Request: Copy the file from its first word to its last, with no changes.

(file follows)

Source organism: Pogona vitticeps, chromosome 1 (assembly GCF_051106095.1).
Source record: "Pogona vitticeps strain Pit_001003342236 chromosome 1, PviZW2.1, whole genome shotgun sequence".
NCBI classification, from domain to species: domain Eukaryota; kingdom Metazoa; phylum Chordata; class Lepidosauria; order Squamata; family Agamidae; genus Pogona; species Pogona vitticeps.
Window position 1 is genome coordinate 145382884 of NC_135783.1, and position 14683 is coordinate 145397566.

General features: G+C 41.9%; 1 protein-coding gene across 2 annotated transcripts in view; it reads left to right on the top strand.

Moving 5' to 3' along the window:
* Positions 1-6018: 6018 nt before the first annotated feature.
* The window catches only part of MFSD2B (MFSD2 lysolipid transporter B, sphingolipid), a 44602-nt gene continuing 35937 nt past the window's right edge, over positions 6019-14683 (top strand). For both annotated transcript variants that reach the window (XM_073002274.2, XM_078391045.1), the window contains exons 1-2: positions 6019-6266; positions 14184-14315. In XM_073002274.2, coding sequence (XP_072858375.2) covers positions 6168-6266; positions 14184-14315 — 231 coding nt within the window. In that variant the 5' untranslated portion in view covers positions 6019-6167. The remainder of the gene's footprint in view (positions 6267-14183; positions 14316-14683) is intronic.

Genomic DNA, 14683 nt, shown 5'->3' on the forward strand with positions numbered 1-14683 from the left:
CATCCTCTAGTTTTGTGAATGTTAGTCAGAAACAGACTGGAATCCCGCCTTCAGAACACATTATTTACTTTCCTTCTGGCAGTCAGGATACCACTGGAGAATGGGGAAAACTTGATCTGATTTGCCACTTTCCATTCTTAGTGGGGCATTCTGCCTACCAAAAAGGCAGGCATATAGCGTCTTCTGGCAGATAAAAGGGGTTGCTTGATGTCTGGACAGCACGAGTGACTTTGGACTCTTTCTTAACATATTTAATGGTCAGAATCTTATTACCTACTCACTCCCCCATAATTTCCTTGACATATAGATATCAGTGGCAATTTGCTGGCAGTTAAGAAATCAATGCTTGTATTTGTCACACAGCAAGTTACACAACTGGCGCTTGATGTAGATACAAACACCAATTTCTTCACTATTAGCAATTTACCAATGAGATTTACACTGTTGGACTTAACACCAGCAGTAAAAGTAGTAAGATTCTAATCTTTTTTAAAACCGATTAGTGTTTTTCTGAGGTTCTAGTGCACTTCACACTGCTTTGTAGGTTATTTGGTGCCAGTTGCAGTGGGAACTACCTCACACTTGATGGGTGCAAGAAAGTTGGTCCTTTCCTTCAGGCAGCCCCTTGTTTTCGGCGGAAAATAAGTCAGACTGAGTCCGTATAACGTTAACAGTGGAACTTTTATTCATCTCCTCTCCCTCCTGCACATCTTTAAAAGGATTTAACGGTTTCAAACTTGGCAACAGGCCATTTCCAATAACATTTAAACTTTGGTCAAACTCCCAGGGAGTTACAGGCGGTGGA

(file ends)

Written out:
Source organism: Pogona vitticeps, chromosome 1 (assembly GCF_051106095.1).
Source record: "Pogona vitticeps strain Pit_001003342236 chromosome 1, PviZW2.1, whole genome shotgun sequence".
NCBI classification, from domain to species: domain Eukaryota; kingdom Metazoa; phylum Chordata; class Lepidosauria; order Squamata; family Agamidae; genus Pogona; species Pogona vitticeps.
Window position 1 is genome coordinate 145382884 of NC_135783.1, and position 14683 is coordinate 145397566.

General features: G+C 41.9%; 1 protein-coding gene across 2 annotated transcripts in view; it reads left to right on the top strand.

Moving 5' to 3' along the window:
* Positions 1-6018: 6018 nt before the first annotated feature.
* The window catches only part of MFSD2B (MFSD2 lysolipid transporter B, sphingolipid), a 44602-nt gene continuing 35937 nt past the window's right edge, over positions 6019-14683 (top strand). For both annotated transcript variants that reach the window (XM_073002274.2, XM_078391045.1), the window contains exons 1-2: positions 6019-6266; positions 14184-14315. In XM_073002274.2, coding sequence (XP_072858375.2) covers positions 6168-6266; positions 14184-14315 — 231 coding nt within the window. In that variant the 5' untranslated portion in view covers positions 6019-6167. The remainder of the gene's footprint in view (positions 6267-14183; positions 14316-14683) is intronic.

Genomic DNA, 14683 nt, shown 5'->3' on the forward strand with positions numbered 1-14683 from the left:
CATCCTCTAGTTTTGTGAATGTTAGTCAGAAACAGACTGGAATCCCGCCTTCAGAACACATTATTTACTTTCCTTCTGGCAGTCAGGATACCACTGGAGAATGGGGAAAACTTGATCTGATTTGCCACTTTCCATTCTTAGTGGGGCATTCTGCCTACCAAAAAGGCAGGCATATAGCGTCTTCTGGCAGATAAAAGGGGTTGCTTGATGTCTGGACAGCACGAGTGACTTTGGACTCTTTCTTAACATATTTAATGGTCAGAATCTTATTACCTACTCACTCCCCCATAATTTCCTTGACATATAGATATCAGTGGCAATTTGCTGGCAGTTAAGAAATCAATGCTTGTATTTGTCACACAGCAAGTTACACAACTGGCGCTTGATGTAGATACAAACACCAATTTCTTCACTATTAGCAATTTACCAATGAGATTTACACTGTTGGACTTAACACCAGCAGTAAAAGTAGTAAGATTCTAATCTTTTTTAAAACCGATTAGTGTTTTTCTGAGGTTCTAGTGCACTTCACACTGCTTTGTAGGTTATTTGGTGCCAGTTGCAGTGGGAACTACCTCACACTTGATGGGTGCAAGAAAGTTGGTCCTTTCCTTCAGGCAGCCCCTTGTTTTCGGCGGAAAATAAGTCAGACTGAGTCCGTATAACGTTAACAGTGGAACTTTTATTCATCTCCTCTCCCTCCTGCACATCTTTAAAAGGATTTAACGGTTTCAAACTTGGCAACAGGCCATTTCCAATAACATTTAAACTTTGGTCAAACTCCCAGGGAGTTACAGGCGGTGGA